Le Cordon Bleu: To Be A Patissier

By Elie - 4:30 AM

Fat Shneep beckons! I hope you all remember when I was at the Churpremiere Screening of The Hundred-Foot Journey thanks to ChurpChurp because today's post is also thanks to them...for letting me win tickets to the cooking demonstration at Le Cordon Bleu that was prepared exclusively for Disney Malaysia!

Thank you, ChurpChurp for the vouchers and Le Cordon Bleu for teaming up with Disney Malaysia for this amazing opportunity!

While I was initially lazy in the morning (And so was my mother!) to attend the cooking demonstration, I puckered all of my energy to get roll off bed and prepared myself to look out for Le Cordon Bleu at Sunway University College at Sunway. For those who don't know, Le Cordon Bleu was set up in 1895 and has embodied the spirit of French cuisine as well as culture in providing the ultimate training in the culinary arts of the contemporary hospitality sector education.

Sunway Le Cordon Bleu.

A place where tradition meets innovation.

Pictures of kitchens all over the walls.

Set up in January 2012, Le Cordon Bleu Malaysia offers 3 month Certificate Programmes in either cuisine or patisserie and by successfully completing all 3 levels of each programme, the student will earn either the Diplome de Commis Cuisinier or Diplome de Commis Patissier. From what I've heard, fees are also fairly competitive!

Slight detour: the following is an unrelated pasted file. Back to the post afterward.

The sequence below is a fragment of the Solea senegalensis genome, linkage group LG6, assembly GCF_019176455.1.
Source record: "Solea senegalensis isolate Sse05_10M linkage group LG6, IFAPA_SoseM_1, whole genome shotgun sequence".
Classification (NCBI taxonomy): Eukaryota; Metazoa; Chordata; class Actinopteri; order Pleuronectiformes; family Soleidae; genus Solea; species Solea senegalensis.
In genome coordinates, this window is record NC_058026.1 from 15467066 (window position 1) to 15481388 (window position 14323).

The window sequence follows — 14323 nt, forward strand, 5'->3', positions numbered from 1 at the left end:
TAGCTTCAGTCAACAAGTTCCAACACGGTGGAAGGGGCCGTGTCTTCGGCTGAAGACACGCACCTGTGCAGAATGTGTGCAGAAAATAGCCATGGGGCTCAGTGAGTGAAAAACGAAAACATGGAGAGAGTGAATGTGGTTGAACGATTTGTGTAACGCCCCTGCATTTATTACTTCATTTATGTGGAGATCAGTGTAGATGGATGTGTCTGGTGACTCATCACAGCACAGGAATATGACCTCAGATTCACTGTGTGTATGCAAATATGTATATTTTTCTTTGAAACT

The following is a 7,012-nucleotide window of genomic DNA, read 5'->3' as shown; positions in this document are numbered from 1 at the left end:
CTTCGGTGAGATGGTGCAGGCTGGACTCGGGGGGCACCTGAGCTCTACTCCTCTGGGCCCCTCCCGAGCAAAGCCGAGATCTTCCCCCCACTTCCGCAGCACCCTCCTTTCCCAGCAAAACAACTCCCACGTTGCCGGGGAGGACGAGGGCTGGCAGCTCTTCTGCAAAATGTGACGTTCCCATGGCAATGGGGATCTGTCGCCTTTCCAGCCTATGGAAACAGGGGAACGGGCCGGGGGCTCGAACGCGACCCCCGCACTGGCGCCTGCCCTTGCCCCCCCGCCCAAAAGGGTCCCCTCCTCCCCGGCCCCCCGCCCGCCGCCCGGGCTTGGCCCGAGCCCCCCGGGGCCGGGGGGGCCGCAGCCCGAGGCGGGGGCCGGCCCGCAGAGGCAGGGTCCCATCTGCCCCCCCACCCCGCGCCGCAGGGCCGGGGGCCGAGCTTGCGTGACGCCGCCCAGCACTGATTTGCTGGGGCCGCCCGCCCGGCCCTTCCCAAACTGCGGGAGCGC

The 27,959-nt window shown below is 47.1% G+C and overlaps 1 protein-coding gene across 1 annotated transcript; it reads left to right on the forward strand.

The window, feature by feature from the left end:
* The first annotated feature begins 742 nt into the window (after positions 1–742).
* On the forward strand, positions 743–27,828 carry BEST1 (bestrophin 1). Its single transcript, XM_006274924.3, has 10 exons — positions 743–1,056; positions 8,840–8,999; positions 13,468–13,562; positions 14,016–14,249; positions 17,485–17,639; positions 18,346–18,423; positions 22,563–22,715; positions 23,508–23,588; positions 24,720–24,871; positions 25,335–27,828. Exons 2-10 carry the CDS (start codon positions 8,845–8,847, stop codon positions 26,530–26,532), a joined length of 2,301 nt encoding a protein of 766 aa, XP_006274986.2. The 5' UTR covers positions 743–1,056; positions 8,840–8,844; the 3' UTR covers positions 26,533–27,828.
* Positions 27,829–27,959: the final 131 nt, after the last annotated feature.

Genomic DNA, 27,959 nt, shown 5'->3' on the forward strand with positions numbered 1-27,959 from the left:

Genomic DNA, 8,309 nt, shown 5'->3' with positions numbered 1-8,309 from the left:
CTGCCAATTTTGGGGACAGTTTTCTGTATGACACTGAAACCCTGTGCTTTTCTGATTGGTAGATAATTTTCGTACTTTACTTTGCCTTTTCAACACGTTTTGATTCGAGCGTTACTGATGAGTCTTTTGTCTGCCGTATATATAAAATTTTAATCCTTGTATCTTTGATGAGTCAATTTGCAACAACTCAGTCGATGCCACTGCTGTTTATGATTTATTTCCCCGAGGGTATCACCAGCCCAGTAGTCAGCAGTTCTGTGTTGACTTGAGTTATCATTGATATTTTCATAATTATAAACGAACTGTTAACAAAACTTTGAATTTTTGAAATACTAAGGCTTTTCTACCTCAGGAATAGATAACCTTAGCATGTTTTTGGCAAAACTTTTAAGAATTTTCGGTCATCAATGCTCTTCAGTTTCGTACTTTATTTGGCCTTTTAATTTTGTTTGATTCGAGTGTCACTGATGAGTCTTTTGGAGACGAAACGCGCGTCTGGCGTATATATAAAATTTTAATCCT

Chef Thierry Lerallu.

Our first demo was done by Chef Thierry Lerallu, a chef lecturer at Sunway Le Cordon Bleu who hails from France, Normandy and has always had a passion for bakery and patisserie. Having set foot in Malaysia in several 5 star international hotels, Chef Lerallu moved onto Seoul in South Korea before joining Constance Hotel and Constance Academy and Mauritius IVTB in Mauritius to share his professional knowledge in patisserie.

 Chef Lerallu explaining what it's like to get the perfect temperature in boiling down sugar, glucose and water to make the perfect meringue.

Still hailing with traditional methods like testing with his hands and not with the thermometer.

Students from Sunway Le Cordon Bleu were handpicked by Chef Lerallu to aid him with the demonstration on that very day.

While he prepared us two variants of nougats; the nougat provencal and the nougat au chocolat, Chef Lerallu remained quirky and upbeat with a fun spirit to follow. We were told that this is a no holds barred place and this is how he is in classes too, making me believe that his class would be a fun one. Seriously I've had a lecturer who once put me to sleep because he wouldn't stop yapping and it really didn't help that his classes was ultimately boring subjects.

Chef Lerallu was different however; always chirpy and extremely traditional to a stage where he once dipped his hand into the boiling mixture of glucose, sugar and water to show us what it used to be like for them to know if the temperature was right before the invention of cooking thermometers! Imagine, it's over 148 degrees hot and all he did was dip his hands in cold water for several seconds and plopped his fingers into the heat before popping them in the cold again. I would have been screaming in pain!

Showing us what "soft crack" sugar looks like. By hand.

Pressing down the nougat provencal...

Before slicing them into such goodness that melts in our mouths.